Monday, June 28, 2010

Patriotism and Racial Profiling in Australia Part II

Me, Bob Henrickson (Manhasset, Cornel), SU teammate Brad Kotz (West Genesee). That’s Kevin Cook with the video camera in the back ground. And notice the team USA bags, they are all the same.

The trip to Australia is grueling—about 20 hours of travel time. When we finally landed down under I was wiped out and not very mentally alert. My teammates and I picked up our identical team USA duffle bags and sticks and proceeded to customs. I was asked to follow a female customs official who struck up a friendly conversation with me as she politely and carefully searched my bag and asked me questions. When she finished she said, “You can go now” and I happily packed my stuff and headed out side door where a team bus loaded with my teammates and members of our entourage waited for me to board—I was the last one through customs. I thought nothing of my experience in customs until I stepped on the bus. A couple teammates looked concerned and asked, “Hey op, where you been, what took so long?” I explains that a customs officials searched my bag. My racist alarm then went off, and I proceeded to ask several teammates one by one if they had their bags checked—not one person had their bags checked but me—the lone dark skinned African American in the group of almost forty people. I had just been racially profiled before black folks regularly pulled over by state troopers on the New Jersey turnpike coined the term. In retrospect, I guess that custom officials had seen allot of Hollywood movies in which black male actors are most often caste as drug dealers, drug using rappers, and athletes using drugs in one form or the other. What’s funny is Kevin Cook (Levittown, Nassau, Cornell, and the Hall of Fame) and I were the only guys on the team who didn’t even drink! Folks stuff like that is still a reality here and abroad for black males even after the election of President Obama with the support of lots of white voters.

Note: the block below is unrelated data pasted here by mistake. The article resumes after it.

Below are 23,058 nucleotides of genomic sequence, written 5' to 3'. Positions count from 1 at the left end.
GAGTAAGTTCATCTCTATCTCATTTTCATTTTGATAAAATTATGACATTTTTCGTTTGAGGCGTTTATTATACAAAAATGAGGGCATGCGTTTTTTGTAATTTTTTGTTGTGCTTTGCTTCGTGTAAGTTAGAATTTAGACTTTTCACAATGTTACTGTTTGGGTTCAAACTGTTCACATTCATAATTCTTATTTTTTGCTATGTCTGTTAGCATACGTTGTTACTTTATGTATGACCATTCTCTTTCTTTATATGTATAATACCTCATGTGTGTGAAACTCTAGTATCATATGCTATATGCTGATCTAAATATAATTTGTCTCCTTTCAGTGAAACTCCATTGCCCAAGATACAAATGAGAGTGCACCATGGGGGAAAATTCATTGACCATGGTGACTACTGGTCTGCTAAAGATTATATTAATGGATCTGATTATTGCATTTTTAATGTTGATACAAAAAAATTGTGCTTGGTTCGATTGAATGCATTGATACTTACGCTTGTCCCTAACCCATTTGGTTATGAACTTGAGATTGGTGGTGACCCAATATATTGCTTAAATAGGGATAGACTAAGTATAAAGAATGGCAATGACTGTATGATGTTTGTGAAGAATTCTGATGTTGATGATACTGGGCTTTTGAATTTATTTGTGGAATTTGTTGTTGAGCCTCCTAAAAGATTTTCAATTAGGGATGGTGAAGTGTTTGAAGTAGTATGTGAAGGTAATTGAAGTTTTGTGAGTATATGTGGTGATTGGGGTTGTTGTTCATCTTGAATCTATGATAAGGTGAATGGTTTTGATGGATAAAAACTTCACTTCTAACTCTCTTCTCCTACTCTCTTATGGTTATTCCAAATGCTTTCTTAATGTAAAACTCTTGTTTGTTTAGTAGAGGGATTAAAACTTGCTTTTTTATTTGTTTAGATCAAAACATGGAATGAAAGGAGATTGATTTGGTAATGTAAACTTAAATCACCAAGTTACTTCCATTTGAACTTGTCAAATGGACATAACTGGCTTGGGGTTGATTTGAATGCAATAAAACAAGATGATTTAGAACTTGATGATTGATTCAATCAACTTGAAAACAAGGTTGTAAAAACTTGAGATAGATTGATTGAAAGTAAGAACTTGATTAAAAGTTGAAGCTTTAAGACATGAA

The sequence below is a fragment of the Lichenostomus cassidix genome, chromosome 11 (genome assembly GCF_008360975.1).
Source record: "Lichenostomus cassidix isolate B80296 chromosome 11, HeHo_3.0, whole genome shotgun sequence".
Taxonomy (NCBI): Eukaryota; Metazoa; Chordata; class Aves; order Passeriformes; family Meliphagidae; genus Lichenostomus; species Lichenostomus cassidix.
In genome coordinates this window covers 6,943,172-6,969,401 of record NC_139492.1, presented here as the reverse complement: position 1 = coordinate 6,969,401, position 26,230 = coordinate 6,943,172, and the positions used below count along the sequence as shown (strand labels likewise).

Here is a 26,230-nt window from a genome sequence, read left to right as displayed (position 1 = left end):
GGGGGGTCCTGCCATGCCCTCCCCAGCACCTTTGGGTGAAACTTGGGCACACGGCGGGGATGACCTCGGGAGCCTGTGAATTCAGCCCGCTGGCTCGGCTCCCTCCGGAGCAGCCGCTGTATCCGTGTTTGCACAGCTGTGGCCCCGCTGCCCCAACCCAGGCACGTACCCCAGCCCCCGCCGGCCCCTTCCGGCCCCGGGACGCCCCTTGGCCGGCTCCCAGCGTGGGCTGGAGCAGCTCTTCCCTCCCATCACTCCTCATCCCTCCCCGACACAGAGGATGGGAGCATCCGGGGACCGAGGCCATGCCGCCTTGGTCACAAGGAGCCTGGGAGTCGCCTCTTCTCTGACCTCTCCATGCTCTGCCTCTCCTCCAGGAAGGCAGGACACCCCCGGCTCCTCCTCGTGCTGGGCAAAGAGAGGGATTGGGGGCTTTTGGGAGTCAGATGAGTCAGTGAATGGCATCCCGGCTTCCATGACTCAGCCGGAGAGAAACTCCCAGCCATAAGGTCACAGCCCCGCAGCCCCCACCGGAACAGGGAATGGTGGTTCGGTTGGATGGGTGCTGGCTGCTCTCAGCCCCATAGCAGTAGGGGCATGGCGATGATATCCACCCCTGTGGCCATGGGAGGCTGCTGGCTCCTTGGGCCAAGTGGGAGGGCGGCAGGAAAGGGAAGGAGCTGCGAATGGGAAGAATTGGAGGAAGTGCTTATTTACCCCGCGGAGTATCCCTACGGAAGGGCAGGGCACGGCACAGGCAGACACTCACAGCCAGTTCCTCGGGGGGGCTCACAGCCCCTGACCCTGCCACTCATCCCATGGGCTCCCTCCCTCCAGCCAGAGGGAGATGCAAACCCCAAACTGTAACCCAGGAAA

1 comment:

  1. Hmm,that's a tough one. As americans, we all have such immense privilege; yet there are so many ways in which that privilege can be taken from us (both abroad and at home) in ways that are heartbreaking, humiliating, and hurtful. But I don't think the answer is to never let down your guard. Being prepared for ignorance and bigotry at all times can be hurtful, too. And yet the sting of a surprise attack is so painful that I think people (I know I feel this way) want to do anything in their power to prevent the sting. But still, the expectation of hurt is a hurt in and of itself; and the expectation of hurt plays into the sick fantasies of bigots everywhere. So what's better alternative? No idea. I rely on Gangsta Rap, Motzart,and Torah for comfort . . .